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Eye On Boise

Bill to create new ‘Transparent and Ethical Government’ title in state law clears House panel

Cally Younger, Gov. Butch Otter's public records ombudsman, addresses the House State Affairs Committee on Wednesday morning (Betsy Russell)
Cally Younger, Gov. Butch Otter's public records ombudsman, addresses the House State Affairs Committee on Wednesday morning (Betsy Russell)

Legislation to consolidate Idaho’s public records law, open meeting law, and ethics in government laws into a single new title called “Transparent and Ethical Government” cleared the House State Affairs Committee this morning and headed to the full House. The two bills, HB 90 and HB 91, were developed by Cally Younger, Gov. Butch Otter’s public records ombudsman, and a committee she put together that includes representatives of the news media, the Idaho Attorney General’s office, the Association of Idaho Cities and the Idaho Association of Counties.

“One of the first things our group noticed is the transparency and ethics in government statutes were all over the code, which made them difficult to find,” Younger told the lawmakers. The public records law is in the section on evidence. The Open Meeting Law is in a miscellaneous section under state government. And the ethics laws are under “public officers.” “It’s not intuitive to the average citizen,” Younger said.

Rep. Lynn Luker, R-Boise, said he was “a little queasy” about the bills, saying they could potentially create obstacles for lawyers doing legal research that includes tracking of prior court decisions. Younger and Deputy Attorney General Brian Kane said cross-references would address that; the second bill, HB 91, includes all the necessary cross-references. Rep. Vito Barbieri, R-Dalton Gardens, also said he was concerned about the ability to search. Luker said to a lawyer, it’s logical that the public records law is under the title regarding evidence.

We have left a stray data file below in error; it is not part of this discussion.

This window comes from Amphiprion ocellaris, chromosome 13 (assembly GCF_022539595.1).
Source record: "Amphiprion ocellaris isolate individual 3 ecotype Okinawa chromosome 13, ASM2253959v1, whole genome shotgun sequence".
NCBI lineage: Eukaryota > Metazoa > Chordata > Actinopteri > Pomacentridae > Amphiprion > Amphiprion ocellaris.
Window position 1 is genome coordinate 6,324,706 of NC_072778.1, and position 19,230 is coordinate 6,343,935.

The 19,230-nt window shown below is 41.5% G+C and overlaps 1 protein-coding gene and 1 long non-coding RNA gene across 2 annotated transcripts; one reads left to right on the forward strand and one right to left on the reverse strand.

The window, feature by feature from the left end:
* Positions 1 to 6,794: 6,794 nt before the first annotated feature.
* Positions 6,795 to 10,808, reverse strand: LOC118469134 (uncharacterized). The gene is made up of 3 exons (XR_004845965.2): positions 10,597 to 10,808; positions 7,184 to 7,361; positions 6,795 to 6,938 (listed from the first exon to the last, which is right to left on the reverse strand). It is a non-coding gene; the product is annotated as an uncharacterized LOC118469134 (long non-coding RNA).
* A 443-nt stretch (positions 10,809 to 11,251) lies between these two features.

Wayne Hoffman of the Idaho Freedom Foundation testified in favor of both bills, saying he often gets calls from people trying to find the public records or open meeting laws in state code. “It’s not that easy for the public to find,” he said. “They’ll go to the Legislature’s website, click on the statutes, scroll down through the titles, and fail to find anything dealing with government records or transparency.”

Also testifying in favor of the bills were representatives of the Newspaper Association of Idaho and the Idaho Press Club (full disclosure here: I’m the president of the Press Club, and I serve on Younger’s committee).

Rep. Paulette Jordan, D-Plummer, said, “I do want to aim at making it easier for the public to track public records.” Rep James Holtzclaw, R-Meridian, said, “It’s imperative that our government have transparency. Idahoans deserve the ability to understand where to get the statute and where to attend open meetings.”

Four committee members – Reps. Barbieri; Kathy Sims, R-Coeur d’Alene; Shannon McMillan, R-Silverton; and Tom Loertscher, R-Iona – voted no, but the first bill, HB 90, passed easily. On the second, HB 91, to provide the cross-references, only Barbieri dissented. He objected to the idea of moving the sections of law without making changes to them, saying he’d also like to review rules that reference them at the same time. “It may seem a little technical to some,” he said.

Betsy Z. Russell
Betsy Z. Russell joined The Spokesman-Review in 1991. She currently is a reporter in the Boise Bureau covering Idaho state government and politics, and other news from Idaho's state capital.

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